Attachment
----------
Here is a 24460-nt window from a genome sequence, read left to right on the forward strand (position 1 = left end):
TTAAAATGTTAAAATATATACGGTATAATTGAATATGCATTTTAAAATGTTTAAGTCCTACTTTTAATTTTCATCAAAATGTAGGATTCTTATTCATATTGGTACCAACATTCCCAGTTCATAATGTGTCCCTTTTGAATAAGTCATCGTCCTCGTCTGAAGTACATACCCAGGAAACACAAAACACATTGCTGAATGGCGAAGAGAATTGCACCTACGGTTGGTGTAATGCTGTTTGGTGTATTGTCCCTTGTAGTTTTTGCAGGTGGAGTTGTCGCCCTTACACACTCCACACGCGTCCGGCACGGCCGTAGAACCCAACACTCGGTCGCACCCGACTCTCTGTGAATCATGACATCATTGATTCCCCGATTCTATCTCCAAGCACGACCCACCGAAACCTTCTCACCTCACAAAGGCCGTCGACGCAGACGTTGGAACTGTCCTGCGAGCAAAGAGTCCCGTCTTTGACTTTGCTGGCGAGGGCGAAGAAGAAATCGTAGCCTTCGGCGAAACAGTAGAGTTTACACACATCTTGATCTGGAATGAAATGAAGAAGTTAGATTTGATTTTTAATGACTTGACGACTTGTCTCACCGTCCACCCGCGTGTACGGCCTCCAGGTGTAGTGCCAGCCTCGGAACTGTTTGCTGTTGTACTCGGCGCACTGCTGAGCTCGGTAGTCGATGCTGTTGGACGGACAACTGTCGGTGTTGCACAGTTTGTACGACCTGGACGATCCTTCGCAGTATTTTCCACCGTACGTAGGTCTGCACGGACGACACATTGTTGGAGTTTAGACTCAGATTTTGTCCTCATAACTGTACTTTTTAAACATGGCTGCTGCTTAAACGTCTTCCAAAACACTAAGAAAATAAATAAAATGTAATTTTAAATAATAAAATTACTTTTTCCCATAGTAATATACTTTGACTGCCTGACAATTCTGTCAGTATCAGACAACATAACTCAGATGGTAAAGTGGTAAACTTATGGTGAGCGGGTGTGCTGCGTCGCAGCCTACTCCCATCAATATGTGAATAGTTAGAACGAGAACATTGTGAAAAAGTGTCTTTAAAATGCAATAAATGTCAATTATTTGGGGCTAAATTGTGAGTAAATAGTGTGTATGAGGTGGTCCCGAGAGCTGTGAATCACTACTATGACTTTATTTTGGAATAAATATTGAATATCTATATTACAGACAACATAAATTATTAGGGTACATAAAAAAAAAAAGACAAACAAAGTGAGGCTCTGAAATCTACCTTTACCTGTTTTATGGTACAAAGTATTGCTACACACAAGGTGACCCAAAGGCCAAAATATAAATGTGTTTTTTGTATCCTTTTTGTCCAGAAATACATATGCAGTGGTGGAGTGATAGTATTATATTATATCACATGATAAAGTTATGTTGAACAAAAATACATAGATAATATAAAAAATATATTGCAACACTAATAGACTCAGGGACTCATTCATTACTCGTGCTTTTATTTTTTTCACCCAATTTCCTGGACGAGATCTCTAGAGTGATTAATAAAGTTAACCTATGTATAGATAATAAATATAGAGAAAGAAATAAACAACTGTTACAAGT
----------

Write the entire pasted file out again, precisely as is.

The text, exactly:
Here is a 24460-nt window from a genome sequence, read left to right on the forward strand (position 1 = left end):
TTAAAATGTTAAAATATATACGGTATAATTGAATATGCATTTTAAAATGTTTAAGTCCTACTTTTAATTTTCATCAAAATGTAGGATTCTTATTCATATTGGTACCAACATTCCCAGTTCATAATGTGTCCCTTTTGAATAAGTCATCGTCCTCGTCTGAAGTACATACCCAGGAAACACAAAACACATTGCTGAATGGCGAAGAGAATTGCACCTACGGTTGGTGTAATGCTGTTTGGTGTATTGTCCCTTGTAGTTTTTGCAGGTGGAGTTGTCGCCCTTACACACTCCACACGCGTCCGGCACGGCCGTAGAACCCAACACTCGGTCGCACCCGACTCTCTGTGAATCATGACATCATTGATTCCCCGATTCTATCTCCAAGCACGACCCACCGAAACCTTCTCACCTCACAAAGGCCGTCGACGCAGACGTTGGAACTGTCCTGCGAGCAAAGAGTCCCGTCTTTGACTTTGCTGGCGAGGGCGAAGAAGAAATCGTAGCCTTCGGCGAAACAGTAGAGTTTACACACATCTTGATCTGGAATGAAATGAAGAAGTTAGATTTGATTTTTAATGACTTGACGACTTGTCTCACCGTCCACCCGCGTGTACGGCCTCCAGGTGTAGTGCCAGCCTCGGAACTGTTTGCTGTTGTACTCGGCGCACTGCTGAGCTCGGTAGTCGATGCTGTTGGACGGACAACTGTCGGTGTTGCACAGTTTGTACGACCTGGACGATCCTTCGCAGTATTTTCCACCGTACGTAGGTCTGCACGGACGACACATTGTTGGAGTTTAGACTCAGATTTTGTCCTCATAACTGTACTTTTTAAACATGGCTGCTGCTTAAACGTCTTCCAAAACACTAAGAAAATAAATAAAATGTAATTTTAAATAATAAAATTACTTTTTCCCATAGTAATATACTTTGACTGCCTGACAATTCTGTCAGTATCAGACAACATAACTCAGATGGTAAAGTGGTAAACTTATGGTGAGCGGGTGTGCTGCGTCGCAGCCTACTCCCATCAATATGTGAATAGTTAGAACGAGAACATTGTGAAAAAGTGTCTTTAAAATGCAATAAATGTCAATTATTTGGGGCTAAATTGTGAGTAAATAGTGTGTATGAGGTGGTCCCGAGAGCTGTGAATCACTACTATGACTTTATTTTGGAATAAATATTGAATATCTATATTACAGACAACATAAATTATTAGGGTACATAAAAAAAAAAAGACAAACAAAGTGAGGCTCTGAAATCTACCTTTACCTGTTTTATGGTACAAAGTATTGCTACACACAAGGTGACCCAAAGGCCAAAATATAAATGTGTTTTTTGTATCCTTTTTGTCCAGAAATACATATGCAGTGGTGGAGTGATAGTATTATATTATATCACATGATAAAGTTATGTTGAACAAAAATACATAGATAATATAAAAAATATATTGCAACACTAATAGACTCAGGGACTCATTCATTACTCGTGCTTTTATTTTTTTCACCCAATTTCCTGGACGAGATCTCTAGAGTGATTAATAAAGTTAACCTATGTATAGATAATAAATATAGAGAAAGAAATAAACAACTGTTACAAGT